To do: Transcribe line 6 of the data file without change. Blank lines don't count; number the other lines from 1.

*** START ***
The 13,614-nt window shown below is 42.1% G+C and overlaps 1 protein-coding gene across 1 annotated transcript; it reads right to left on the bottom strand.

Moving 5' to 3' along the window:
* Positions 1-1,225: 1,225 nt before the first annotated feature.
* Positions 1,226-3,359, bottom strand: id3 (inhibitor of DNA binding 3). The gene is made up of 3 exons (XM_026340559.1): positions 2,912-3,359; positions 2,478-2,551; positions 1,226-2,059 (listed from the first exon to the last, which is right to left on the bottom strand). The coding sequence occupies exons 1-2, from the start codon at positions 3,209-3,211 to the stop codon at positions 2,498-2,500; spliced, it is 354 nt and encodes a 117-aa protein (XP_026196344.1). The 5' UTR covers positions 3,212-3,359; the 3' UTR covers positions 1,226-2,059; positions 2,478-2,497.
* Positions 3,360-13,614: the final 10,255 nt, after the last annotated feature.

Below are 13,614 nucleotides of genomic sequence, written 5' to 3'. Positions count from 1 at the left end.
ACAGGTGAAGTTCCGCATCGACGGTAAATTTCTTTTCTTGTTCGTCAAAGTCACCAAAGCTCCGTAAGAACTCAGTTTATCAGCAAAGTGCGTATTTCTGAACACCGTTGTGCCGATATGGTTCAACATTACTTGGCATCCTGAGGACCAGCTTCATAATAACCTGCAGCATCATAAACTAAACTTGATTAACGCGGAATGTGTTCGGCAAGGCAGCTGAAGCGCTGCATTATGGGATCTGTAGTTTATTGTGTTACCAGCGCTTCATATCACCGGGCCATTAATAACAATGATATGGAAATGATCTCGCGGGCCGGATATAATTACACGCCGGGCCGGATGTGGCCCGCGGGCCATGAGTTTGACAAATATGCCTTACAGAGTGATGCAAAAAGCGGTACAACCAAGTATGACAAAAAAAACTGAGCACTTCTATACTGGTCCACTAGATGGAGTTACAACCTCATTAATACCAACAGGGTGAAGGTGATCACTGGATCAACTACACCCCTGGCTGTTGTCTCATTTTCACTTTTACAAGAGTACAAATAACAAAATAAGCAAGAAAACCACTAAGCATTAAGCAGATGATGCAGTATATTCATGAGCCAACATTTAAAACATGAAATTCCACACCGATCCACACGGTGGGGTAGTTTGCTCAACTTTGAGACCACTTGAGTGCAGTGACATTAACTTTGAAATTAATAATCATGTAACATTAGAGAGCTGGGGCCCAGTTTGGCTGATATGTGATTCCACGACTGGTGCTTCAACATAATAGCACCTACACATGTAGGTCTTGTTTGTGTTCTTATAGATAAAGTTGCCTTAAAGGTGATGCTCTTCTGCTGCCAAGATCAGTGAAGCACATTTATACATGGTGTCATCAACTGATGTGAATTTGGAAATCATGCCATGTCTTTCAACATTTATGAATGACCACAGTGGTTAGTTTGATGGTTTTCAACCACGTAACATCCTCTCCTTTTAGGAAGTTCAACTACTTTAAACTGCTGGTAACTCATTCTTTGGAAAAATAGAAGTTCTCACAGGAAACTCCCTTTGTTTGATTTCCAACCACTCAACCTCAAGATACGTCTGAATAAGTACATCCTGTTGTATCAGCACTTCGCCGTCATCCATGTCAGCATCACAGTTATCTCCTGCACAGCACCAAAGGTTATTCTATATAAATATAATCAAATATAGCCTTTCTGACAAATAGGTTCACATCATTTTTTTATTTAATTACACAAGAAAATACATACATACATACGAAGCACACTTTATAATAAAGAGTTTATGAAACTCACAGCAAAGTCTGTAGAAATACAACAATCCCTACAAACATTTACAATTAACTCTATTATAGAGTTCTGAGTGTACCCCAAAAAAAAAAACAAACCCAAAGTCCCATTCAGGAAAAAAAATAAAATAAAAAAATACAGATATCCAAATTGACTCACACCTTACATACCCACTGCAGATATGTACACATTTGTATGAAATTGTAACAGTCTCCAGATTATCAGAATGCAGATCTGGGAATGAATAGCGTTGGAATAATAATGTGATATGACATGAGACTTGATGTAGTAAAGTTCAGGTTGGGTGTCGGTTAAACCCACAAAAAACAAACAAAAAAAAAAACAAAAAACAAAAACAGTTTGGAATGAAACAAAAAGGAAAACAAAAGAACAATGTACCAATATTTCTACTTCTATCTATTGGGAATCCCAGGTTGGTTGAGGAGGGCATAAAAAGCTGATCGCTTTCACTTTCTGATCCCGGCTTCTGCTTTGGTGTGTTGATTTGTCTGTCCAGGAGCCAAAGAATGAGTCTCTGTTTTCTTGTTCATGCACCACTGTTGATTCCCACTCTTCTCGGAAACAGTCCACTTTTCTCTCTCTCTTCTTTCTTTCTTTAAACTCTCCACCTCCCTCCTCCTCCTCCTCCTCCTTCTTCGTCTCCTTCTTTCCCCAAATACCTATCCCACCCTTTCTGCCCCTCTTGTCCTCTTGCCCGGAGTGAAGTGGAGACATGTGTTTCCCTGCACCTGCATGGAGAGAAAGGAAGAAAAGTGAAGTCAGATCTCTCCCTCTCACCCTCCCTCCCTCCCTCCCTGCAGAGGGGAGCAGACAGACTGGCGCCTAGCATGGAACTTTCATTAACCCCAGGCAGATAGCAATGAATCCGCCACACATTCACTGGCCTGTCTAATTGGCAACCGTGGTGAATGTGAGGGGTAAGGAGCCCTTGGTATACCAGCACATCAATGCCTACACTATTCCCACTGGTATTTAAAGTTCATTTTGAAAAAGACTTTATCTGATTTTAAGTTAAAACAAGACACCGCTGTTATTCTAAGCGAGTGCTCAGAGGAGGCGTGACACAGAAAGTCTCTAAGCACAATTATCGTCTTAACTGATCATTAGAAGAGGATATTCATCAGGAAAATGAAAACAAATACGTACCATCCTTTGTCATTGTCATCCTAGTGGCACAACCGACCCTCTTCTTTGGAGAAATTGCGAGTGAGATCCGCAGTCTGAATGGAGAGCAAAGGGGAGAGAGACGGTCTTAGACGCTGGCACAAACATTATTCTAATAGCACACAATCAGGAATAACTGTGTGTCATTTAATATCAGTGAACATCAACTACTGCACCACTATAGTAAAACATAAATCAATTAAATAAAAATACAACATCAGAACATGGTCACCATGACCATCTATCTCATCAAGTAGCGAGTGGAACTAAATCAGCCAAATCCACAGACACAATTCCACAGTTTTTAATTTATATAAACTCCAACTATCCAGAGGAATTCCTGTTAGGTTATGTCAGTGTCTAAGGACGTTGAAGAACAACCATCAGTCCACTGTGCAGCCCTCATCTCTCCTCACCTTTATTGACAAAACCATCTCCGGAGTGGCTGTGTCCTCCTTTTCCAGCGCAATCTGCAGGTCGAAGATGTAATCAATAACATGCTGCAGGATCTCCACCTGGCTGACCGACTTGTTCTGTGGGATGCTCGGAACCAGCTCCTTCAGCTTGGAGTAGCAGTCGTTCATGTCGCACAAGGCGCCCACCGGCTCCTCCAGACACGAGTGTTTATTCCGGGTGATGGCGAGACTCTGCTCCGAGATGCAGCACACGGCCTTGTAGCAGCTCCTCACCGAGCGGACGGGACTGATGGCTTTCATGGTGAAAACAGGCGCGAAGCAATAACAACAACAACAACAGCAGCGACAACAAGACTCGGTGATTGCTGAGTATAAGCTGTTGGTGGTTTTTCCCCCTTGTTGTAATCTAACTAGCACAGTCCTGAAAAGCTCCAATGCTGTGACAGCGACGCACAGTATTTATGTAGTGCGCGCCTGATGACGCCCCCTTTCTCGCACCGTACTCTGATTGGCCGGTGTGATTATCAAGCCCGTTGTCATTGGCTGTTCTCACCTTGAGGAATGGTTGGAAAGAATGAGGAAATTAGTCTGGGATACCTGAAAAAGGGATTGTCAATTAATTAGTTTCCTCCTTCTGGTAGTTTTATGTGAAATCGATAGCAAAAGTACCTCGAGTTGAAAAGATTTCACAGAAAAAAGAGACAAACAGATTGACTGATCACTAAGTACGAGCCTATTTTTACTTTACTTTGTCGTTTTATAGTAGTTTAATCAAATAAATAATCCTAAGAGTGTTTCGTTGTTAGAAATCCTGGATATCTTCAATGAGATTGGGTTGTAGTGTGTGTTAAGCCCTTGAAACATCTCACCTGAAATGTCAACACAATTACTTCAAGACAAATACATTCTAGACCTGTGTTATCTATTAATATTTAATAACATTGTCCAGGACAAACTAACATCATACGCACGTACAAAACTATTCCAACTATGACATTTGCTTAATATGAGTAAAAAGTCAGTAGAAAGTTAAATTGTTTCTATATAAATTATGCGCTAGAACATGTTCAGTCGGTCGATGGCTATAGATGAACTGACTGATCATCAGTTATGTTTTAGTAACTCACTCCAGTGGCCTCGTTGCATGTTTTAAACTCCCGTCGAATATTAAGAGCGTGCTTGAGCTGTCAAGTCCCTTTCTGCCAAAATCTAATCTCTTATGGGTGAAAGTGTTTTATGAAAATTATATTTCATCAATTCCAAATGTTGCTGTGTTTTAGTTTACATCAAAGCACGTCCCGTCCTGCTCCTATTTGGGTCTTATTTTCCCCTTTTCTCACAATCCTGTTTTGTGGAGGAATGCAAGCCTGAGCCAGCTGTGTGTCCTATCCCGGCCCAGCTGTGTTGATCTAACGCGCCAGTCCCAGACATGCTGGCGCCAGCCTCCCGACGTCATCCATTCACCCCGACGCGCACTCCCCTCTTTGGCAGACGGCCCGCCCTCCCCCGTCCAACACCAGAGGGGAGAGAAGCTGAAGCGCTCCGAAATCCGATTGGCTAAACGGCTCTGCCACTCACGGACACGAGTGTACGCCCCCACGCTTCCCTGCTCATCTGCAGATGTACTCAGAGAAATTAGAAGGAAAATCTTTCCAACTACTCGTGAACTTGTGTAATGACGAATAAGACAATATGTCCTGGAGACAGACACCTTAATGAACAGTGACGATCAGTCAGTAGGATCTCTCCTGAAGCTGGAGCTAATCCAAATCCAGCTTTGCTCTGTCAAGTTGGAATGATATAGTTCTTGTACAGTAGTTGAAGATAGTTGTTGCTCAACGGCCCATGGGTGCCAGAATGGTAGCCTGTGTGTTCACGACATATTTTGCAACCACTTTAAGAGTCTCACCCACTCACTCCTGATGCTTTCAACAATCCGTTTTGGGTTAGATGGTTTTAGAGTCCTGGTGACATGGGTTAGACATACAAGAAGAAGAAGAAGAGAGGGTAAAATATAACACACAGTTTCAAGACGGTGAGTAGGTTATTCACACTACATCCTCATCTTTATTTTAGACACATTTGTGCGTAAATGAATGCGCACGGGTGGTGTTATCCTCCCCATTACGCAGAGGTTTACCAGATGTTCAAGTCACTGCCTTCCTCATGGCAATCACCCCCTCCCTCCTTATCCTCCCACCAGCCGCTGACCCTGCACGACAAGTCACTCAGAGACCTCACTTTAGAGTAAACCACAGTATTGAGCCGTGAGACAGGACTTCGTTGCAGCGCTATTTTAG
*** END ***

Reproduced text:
Below are 13,614 nucleotides of genomic sequence, written 5' to 3'. Positions count from 1 at the left end.